Outspoken academic Professor Jonathan Jansen says it is pointless introducing Mandarin in South African schools, when they cannot teach local languages. The vice-chancellor and rector of the University of the Free State pulled no punches during a speech in Durban on Wednesday, saying the state’s declared intention to offer Mandarin at South African schools was nothing more than “political gat kruiping” (brown nosing).
Jansen told the assembled academics that they were “training barbarians who are racist and sexist”.
He said until the country got the basics right, making the system “fancy”, by introducing tablets into classrooms, for example, would not work.
Jansen was addressing the AGM of the KZN Central Applications Office, which was attended by leaders from the province’s four universities and a number of private colleges.
“I don’t see the need for introducing Mandarin when we can’t seem to teach English, Afrikaans and Zulu first properly. Bringing in Mandarin is political gat kruiping,” he said.
While falling short of calling for a complete overhaul of the education system, Jansen said educationists had allowed “failure to become the new norm”.
Known for his bluntness and dislike of political correctness, he said one university in the province “continued to dish out a type of Bantu education”.
“You have all become complacent with this rubbish we call education. You have become institutionalised by keeping a dysfunctional system afloat.”
However, while acknowledging that the universities had challenges, he said the “base of education is extremely weak”.
“We need a long-term plan to get out of this mess. We should be thinking like Singapore who look 20 years ahead, but instead we only see tomorrow. Our role models are also these dysfunctional people in Parliament, when they should be Steve Biko or Robert Sobukwe. [Instead] we are training barbarians who are racist and sexist. They may be trained [in a subject or career], but they are not educated.”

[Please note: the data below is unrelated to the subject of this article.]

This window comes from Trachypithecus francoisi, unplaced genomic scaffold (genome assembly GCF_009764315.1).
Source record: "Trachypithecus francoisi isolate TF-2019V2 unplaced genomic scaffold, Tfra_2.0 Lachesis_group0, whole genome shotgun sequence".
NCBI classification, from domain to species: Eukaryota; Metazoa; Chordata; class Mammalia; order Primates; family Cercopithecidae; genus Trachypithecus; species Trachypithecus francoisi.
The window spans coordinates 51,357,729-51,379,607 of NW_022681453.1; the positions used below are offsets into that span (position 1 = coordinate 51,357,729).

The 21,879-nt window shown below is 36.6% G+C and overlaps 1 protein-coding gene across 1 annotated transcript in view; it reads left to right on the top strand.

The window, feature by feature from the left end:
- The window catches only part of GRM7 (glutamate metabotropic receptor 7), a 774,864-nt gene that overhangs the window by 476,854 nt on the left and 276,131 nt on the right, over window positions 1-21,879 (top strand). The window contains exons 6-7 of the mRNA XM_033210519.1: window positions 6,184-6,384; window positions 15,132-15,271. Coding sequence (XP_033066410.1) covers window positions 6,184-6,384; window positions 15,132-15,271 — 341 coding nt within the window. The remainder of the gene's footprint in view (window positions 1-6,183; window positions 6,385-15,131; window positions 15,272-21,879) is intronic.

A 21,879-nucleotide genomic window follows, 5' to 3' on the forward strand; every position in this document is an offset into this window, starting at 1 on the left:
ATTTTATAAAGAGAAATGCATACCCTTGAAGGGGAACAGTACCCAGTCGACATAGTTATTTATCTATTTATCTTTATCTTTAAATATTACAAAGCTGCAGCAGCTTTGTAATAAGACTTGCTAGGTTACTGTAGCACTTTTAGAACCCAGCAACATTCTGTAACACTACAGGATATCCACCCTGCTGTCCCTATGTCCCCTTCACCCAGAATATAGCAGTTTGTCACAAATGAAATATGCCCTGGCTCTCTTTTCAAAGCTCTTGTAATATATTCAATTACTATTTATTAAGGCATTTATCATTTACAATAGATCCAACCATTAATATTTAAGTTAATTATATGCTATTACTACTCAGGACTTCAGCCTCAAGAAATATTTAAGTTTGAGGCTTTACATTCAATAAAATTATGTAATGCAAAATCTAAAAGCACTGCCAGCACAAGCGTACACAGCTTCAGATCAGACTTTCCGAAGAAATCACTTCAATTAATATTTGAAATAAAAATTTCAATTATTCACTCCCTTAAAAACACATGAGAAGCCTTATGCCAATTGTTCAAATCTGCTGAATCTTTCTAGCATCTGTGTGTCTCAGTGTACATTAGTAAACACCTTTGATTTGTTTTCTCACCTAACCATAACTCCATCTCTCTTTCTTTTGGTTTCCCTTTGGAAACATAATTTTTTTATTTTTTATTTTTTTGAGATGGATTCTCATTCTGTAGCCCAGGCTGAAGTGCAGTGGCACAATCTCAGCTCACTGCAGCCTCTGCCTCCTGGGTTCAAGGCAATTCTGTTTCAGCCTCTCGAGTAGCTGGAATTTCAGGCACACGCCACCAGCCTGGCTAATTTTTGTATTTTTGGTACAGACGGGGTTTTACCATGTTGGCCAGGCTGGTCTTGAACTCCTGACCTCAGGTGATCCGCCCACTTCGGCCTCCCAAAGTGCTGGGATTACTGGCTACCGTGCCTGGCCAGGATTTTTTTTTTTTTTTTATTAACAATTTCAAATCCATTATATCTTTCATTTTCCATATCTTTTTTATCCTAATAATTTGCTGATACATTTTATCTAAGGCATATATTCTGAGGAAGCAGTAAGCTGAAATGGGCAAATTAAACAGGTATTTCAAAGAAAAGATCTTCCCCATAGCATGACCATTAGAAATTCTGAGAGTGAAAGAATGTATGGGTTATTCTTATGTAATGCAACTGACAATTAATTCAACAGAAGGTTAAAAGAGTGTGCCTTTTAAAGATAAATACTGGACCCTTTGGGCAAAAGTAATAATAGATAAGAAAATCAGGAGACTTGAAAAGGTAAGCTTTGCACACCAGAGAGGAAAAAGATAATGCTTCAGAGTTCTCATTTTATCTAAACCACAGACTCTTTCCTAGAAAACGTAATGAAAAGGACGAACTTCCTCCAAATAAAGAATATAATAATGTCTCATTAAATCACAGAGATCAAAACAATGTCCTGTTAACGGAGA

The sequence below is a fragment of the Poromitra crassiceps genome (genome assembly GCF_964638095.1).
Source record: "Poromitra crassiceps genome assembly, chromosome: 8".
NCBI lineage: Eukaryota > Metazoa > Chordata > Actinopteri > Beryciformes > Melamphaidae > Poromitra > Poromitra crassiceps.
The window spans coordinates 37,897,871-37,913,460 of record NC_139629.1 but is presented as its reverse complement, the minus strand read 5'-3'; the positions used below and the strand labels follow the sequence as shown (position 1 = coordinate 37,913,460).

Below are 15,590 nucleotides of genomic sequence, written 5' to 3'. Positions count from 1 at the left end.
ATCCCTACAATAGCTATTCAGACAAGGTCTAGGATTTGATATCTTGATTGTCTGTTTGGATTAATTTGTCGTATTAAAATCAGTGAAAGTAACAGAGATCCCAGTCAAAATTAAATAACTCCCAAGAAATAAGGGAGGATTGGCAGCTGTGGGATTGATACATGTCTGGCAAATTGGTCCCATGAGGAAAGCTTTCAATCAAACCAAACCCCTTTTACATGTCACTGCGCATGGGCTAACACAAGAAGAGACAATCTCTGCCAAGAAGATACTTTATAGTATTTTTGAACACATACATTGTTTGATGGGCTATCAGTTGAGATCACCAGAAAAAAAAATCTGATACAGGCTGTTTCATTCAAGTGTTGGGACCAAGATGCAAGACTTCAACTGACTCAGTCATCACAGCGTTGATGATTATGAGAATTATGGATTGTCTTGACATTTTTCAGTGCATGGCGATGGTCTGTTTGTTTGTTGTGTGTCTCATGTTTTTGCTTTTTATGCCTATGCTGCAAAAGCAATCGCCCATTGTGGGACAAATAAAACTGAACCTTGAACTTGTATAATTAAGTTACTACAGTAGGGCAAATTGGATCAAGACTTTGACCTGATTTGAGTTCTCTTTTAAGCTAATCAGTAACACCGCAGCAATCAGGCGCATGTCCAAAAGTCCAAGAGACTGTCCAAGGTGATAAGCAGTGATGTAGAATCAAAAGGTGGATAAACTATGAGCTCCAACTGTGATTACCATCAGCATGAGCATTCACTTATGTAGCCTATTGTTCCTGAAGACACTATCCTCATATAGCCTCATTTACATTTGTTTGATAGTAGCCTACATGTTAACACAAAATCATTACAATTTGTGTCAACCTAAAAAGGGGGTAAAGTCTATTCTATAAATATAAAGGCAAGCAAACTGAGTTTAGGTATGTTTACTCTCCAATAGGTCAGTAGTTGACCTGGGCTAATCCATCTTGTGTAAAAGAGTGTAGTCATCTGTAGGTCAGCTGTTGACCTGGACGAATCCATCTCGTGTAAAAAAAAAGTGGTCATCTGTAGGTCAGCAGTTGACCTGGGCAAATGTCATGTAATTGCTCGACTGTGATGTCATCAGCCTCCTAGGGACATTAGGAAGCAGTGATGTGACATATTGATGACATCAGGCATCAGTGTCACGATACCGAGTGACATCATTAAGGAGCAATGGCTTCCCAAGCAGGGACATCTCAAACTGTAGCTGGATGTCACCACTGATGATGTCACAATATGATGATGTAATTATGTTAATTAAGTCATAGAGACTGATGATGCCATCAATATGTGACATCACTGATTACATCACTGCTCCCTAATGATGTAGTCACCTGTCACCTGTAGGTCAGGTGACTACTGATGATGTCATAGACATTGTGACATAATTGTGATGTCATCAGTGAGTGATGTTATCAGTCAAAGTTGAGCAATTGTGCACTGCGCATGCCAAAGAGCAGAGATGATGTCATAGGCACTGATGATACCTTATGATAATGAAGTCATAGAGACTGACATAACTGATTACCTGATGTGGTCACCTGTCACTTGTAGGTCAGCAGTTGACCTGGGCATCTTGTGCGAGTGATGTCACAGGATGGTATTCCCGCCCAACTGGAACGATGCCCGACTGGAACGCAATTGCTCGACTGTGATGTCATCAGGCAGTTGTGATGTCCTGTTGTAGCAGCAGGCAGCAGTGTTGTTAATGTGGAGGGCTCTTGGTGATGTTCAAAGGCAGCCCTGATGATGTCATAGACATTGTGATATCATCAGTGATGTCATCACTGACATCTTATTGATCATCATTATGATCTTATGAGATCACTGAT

He said the violent demonstrations held at universities annually by students was the result of a “lack of education”, and was not entirely the students’ fault because they had not been given the education required to make rational decisions.
He said the country had a “lazy culture”, investing heavily in education but obtaining poor results.
Last year, the government signed an agreement with China to roll out a Mandarin programme over the next decade, while in March the state gazetted Mandarin to be listed as a second additional language.
Basil Manuel, president of teaching union Naptosa, said while teachers were still coming to terms with the relatively new CAPS curriculum, piling more into the system would make it harder to get the basics right.
“We are still coming to terms with introducing indigenous languages in schools. This should be a priority, or are we becoming another Chinese province?”
He said the resources would be better spent on developing indigenous languages.
Education expert Les Stanley, who works with rural schools in the Midlands, said getting back to basics was absolutely necessary.
“On the ground there are huge issues. Children learning English in rural areas are already struggling, not because they aren’t intelligent but because they lack basic resources such as libraries.
Our focus needs to be rather on creating analytical minds. The introduction of Mandarin has dumbfounded me,” he said.
George van der Ross, CEO of the applications office, urged the provincial tertiary institutions to be open with the KZN Education Department and put pressure on the department to ensure that pupils studied maths and not maths literacy.
He also called on the universities to seek alternative methods of funding, away from the state, revealing that 60-80% of all students were on financial aid.
Questions sent to the KZN Education Department were not answered at the time of going to press.